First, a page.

St. Bernard said, “He always fled when they wanted to make Him king, and presented Himself when they wanted to crucify Him.” Should we not in the great words of Ittai, the Gittite, concerning David say, “As the Lord liveth, and as my Lord the king liveth, surely in what place my Lord the king shall be, whether in death or life, even there also will thy servant be” (2 Samuel 15:21).
For His sake! Yes, shall He be beset by enemies, whom we seek to avoid? Shall He go through seas of anguish, and we tread an easier path? There is no member of His body who is exempt from bearing his quota of suffering for His absent Lord, and as this age comes to its great climax, and Satan has his final fling, it is to be expected, and indeed it is clearly stated in the Word of God, that the path of the true Christian will become more and more difficult.
But remember there is an object in it all. It is for “righteousness sake,” and those words suggest that it is carefully planned by the great Architect of souls. Perhaps heaven has heard your secret prayer for growth in grace and usefulness. The answer has come in fire, file, and hammer wielded by the Lord, though furnished by the hatred of men.
The cruelty comes from treachery of Judas—the cup is in the Father’s hand. Though that persecution or hatred has been hurled at you by another—even a friend or loved one—it has been allowed to pass through the presence of God and therefore it is His appointment for maturing of character and growth in holiness. We cannot become new threshing instruments without fire. But One sits beside us and He holds our pulse between His fingers and will not let the discipline be too severe. “The trial of your faith, though it be tried with fire, will be found unto praise and honour and glory at the appearing of our Lord Jesus Christ.”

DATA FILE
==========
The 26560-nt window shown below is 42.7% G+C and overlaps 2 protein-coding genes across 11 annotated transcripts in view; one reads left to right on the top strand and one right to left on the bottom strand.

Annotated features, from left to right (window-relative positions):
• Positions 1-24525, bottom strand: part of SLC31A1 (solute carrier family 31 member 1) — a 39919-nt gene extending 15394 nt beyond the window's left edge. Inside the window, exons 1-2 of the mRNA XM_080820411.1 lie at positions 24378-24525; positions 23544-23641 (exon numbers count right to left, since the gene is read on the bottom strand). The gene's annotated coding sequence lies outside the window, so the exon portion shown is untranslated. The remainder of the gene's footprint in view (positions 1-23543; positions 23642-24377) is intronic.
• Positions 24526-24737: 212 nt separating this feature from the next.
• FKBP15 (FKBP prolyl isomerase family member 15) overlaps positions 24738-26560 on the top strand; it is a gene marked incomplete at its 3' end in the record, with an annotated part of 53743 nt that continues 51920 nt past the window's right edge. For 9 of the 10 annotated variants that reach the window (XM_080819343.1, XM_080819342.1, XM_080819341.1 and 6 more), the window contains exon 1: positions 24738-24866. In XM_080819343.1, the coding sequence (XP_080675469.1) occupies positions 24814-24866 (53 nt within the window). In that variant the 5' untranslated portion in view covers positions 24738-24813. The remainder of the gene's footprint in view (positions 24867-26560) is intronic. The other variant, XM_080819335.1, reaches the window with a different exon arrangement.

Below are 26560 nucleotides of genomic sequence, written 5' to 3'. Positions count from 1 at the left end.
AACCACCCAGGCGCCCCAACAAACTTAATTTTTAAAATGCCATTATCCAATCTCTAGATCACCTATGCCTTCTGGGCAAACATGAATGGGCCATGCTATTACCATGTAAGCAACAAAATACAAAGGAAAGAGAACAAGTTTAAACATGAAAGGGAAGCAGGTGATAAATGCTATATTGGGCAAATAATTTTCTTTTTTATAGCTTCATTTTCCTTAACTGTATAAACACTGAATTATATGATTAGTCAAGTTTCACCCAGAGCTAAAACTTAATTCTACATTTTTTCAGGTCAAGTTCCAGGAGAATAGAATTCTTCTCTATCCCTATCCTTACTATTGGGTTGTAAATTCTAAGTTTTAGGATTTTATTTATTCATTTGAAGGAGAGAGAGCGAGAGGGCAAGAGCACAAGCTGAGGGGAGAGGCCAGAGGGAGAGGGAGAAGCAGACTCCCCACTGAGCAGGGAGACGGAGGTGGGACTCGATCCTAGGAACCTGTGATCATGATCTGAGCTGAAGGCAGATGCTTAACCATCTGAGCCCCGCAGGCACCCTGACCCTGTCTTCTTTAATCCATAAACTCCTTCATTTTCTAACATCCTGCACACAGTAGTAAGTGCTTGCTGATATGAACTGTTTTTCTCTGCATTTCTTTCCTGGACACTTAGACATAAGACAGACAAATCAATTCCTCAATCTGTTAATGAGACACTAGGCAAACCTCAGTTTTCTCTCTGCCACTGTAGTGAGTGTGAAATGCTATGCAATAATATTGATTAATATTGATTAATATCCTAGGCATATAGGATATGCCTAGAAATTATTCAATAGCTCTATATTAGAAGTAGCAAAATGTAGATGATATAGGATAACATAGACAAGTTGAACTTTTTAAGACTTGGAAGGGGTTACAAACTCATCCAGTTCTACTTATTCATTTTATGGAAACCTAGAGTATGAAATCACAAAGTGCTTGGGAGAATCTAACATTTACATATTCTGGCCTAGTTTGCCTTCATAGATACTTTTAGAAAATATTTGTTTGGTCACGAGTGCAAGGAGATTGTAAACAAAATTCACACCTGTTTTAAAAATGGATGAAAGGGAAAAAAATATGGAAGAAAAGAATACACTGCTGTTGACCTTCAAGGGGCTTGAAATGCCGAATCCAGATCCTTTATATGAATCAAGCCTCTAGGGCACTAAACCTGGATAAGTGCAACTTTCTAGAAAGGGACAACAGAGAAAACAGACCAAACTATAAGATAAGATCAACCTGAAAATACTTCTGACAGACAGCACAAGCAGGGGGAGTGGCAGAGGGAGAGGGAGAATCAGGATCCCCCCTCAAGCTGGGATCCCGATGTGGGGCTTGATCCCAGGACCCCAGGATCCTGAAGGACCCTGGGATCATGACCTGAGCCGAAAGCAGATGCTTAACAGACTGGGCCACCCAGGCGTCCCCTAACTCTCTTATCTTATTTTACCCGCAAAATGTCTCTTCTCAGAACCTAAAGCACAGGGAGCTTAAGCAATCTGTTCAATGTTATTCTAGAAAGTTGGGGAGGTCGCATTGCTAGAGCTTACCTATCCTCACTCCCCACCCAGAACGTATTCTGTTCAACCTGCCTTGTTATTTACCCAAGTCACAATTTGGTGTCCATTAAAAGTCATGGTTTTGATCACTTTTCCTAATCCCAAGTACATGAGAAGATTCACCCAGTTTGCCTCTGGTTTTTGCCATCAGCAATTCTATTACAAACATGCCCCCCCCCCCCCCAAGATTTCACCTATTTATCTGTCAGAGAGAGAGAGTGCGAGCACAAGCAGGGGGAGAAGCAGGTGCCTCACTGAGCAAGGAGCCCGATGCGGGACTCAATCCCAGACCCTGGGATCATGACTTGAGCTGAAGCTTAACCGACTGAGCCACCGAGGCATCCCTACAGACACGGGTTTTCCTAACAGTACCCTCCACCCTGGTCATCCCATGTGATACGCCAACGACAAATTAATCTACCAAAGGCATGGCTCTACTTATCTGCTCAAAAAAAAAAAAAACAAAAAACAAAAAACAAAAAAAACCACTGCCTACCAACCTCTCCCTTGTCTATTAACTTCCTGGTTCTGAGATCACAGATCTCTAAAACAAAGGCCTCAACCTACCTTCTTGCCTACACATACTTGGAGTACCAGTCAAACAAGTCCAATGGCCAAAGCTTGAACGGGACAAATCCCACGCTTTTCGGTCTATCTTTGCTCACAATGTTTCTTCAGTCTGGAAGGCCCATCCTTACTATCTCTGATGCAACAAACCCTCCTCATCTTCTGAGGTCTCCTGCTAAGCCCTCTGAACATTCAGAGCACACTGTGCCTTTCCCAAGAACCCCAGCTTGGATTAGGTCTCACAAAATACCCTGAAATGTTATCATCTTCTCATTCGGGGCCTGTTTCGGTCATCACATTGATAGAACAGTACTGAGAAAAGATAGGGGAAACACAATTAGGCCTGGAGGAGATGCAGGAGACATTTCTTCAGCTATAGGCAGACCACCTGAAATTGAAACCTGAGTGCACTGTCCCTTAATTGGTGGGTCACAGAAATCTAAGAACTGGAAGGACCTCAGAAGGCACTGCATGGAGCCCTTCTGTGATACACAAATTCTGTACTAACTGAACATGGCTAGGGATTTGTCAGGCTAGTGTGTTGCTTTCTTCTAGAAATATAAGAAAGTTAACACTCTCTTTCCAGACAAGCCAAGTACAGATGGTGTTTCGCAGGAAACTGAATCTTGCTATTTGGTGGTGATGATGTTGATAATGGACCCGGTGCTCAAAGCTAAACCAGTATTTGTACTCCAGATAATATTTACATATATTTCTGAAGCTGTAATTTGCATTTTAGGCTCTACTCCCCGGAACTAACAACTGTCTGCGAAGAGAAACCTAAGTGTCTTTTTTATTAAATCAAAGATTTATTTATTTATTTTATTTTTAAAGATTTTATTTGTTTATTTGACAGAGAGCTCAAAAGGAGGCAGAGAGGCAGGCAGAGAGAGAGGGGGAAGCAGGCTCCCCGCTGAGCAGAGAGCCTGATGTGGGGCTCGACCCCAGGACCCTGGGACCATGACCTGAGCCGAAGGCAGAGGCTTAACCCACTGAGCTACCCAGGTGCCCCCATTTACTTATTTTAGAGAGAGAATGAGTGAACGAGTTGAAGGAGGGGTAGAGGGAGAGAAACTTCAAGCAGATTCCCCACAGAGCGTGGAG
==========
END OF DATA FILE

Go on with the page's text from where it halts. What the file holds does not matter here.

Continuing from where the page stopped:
The Comfort of Suffering
Discipleship has its price, but also its privilege. “Happy are ye,” says the Lord! There is something in us all which inherently shrinks from suffering. Yet Jesus says, “Blessed—happy are ye.” “Rejoice and be exceeding glad.” Is that really possible? Not simply to be patient, to endure, but because of the honour and dignity of suffering for Christ, to be glad?
Well, what does Jesus say? Verse 10—“Theirs is the kingdom of heaven.” Verse 11—“Great is your reward in heaven.” Does not that suggest something very wonderful? Something for today and something for a great tomorrow. “Theirs is the Kingdom of heaven.” That is not to say that a man wins heaven by being persecuted. No! He is persecuted because of what he is—a genuine believer, and because of that the present possession of the Kingdom becomes more vivid and real than ever. How often it has been given to the child of God to see heaven opened, and Jesus standing at God’s right hand as if to uphold His suffering child. Paul and Silas made the prison walls ring with praise, though their backs were livid with scars and stained by blood.
When we have least of the love of others, we have most of His. When father and mother forsake, He takes us up. When earthly prosperity wanes, His fire in the center of the pillar of cloud is there to protect. Men can’t understand this. They see what the Christian suffers. They can’t know what he gains. Never does the Christian have so much of the spirit of glory as when familiar faces are averted. Oh! to be so like Jesus as to be mistaken for Him and to be bespattered with the mud flung at Him. Great is your reward in heaven. In heaven—future—out of sight; but well secured—out of reach of fraud or violence. This is the joy that is set before us!
Christian, look on to the end of the road when His glory shall be revealed! To escape the Cross here would be to miss the crown there. To be too comfortable here would be to be at home here instead of there. To be nearest the Cross here is to be nearest the throne there. According to our sufferings for Him now, so shall be the reward and honour of His Kingdom there. How wonderfully Paul puts it in a great piece of spiritual arithmetic in Romans 8:18, “I reckon that the sufferings of this present time are not worthy to be compared with the glory that shall be revealed in us.”
Yes! Happy are ye when men shall revile you for His sake…great is your reward in heaven.